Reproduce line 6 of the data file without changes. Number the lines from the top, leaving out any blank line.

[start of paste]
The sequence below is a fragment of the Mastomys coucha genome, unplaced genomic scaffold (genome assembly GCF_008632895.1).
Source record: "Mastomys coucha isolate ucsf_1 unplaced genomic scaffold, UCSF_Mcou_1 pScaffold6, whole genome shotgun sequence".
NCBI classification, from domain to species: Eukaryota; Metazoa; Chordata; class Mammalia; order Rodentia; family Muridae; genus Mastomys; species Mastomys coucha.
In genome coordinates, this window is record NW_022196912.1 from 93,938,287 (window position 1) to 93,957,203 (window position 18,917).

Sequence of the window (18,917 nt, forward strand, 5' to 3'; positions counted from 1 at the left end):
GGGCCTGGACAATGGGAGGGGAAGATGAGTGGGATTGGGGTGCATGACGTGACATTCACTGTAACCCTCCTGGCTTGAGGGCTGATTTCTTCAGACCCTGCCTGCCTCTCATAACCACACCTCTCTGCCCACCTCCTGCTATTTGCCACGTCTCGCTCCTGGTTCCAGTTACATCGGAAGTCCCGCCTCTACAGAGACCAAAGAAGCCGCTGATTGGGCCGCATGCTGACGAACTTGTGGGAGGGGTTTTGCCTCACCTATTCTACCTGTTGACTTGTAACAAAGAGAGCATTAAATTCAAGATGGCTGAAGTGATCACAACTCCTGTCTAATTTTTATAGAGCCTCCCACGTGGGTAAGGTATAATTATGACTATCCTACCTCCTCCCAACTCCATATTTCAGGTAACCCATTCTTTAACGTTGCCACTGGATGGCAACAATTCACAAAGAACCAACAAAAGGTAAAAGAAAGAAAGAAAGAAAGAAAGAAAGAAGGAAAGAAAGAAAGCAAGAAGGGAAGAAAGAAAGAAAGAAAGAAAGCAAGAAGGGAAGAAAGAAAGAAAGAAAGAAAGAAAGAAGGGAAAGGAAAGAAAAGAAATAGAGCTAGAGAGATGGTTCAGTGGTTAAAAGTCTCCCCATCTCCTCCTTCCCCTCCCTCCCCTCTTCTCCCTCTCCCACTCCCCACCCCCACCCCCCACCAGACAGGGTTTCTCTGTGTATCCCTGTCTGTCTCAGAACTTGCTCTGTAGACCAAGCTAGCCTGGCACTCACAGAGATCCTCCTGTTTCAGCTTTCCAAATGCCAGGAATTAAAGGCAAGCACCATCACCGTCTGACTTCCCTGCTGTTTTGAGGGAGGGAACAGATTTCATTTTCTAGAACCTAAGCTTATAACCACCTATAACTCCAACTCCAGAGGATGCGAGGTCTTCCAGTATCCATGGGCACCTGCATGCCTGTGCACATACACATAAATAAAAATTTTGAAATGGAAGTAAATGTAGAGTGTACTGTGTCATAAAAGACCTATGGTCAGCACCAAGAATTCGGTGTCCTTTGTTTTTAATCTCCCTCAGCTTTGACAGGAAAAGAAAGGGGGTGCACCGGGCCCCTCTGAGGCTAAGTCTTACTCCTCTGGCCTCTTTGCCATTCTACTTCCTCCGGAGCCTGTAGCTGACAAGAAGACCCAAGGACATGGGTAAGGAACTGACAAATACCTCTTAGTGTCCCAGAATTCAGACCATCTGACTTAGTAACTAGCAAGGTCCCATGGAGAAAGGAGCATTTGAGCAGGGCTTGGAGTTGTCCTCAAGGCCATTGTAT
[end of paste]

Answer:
GGGCCTGGACAATGGGAGGGGAAGATGAGTGGGATTGGGGTGCATGACGTGACATTCACTGTAACCCTCCTGGCTTGAGGGCTGATTTCTTCAGACCCTGCCTGCCTCTCATAACCACACCTCTCTGCCCACCTCCTGCTATTTGCCACGTCTCGCTCCTGGTTCCAGTTACATCGGAAGTCCCGCCTCTACAGAGACCAAAGAAGCCGCTGATTGGGCCGCATGCTGACGAACTTGTGGGAGGGGTTTTGCCTCACCTATTCTACCTGTTGACTTGTAACAAAGAGAGCATTAAATTCAAGATGGCTGAAGTGATCACAACTCCTGTCTAATTTTTATAGAGCCTCCCACGTGGGTAAGGTATAATTATGACTATCCTACCTCCTCCCAACTCCATATTTCAGGTAACCCATTCTTTAACGTTGCCACTGGATGGCAACAATTCACAAAGAACCAACAAAAGGTAAAAGAAAGAAAGAAAGAAAGAAAGAAAGAAGGAAAGAAAGAAAGCAAGAAGGGAAGAAAGAAAGAAAGAAAGAAAGCAAGAAGGGAAGAAAGAAAGAAAGAAAGAAAGAAAGAAGGGAAAGGAAAGAAAAGAAATAGAGCTAGAGAGATGGTTCAGTGGTTAAAAGTCTCCCCATCTCCTCCTTCCCCTCCCTCCCCTCTTCTCCCTCTCCCACTCCCCACCCCCACCCCCCACCAGACAGGGTTTCTCTGTGTATCCCTGTCTGTCTCAGAACTTGCTCTGTAGACCAAGCTAGCCTGGCACTCACAGAGATCCTCCTGTTTCAGCTTTCCAAATGCCAGGAATTAAAGGCAAGCACCATCACCGTCTGACTTCCCTGCTGTTTTGAGGGAGGGAACAGATTTCATTTTCTAGAACCTAAGCTTATAACCACCTATAACTCCAACTCCAGAGGATGCGAGGTCTTCCAGTATCCATGGGCACCTGCATGCCTGTGCACATACACATAAATAAAAATTTTGAAATGGAAGTAAATGTAGAGTGTACTGTGTCATAAAAGACCTATGGTCAGCACCAAGAATTCGGTGTCCTTTGTTTTTAATCTCCCTCAGCTTTGACAGGAAAAGAAAGGGGGTGCACCGGGCCCCTCTGAGGCTAAGTCTTACTCCTCTGGCCTCTTTGCCATTCTACTTCCTCCGGAGCCTGTAGCTGACAAGAAGACCCAAGGACATGGGTAAGGAACTGACAAATACCTCTTAGTGTCCCAGAATTCAGACCATCTGACTTAGTAACTAGCAAGGTCCCATGGAGAAAGGAGCATTTGAGCAGGGCTTGGAGTTGTCCTCAAGGCCATTGTAT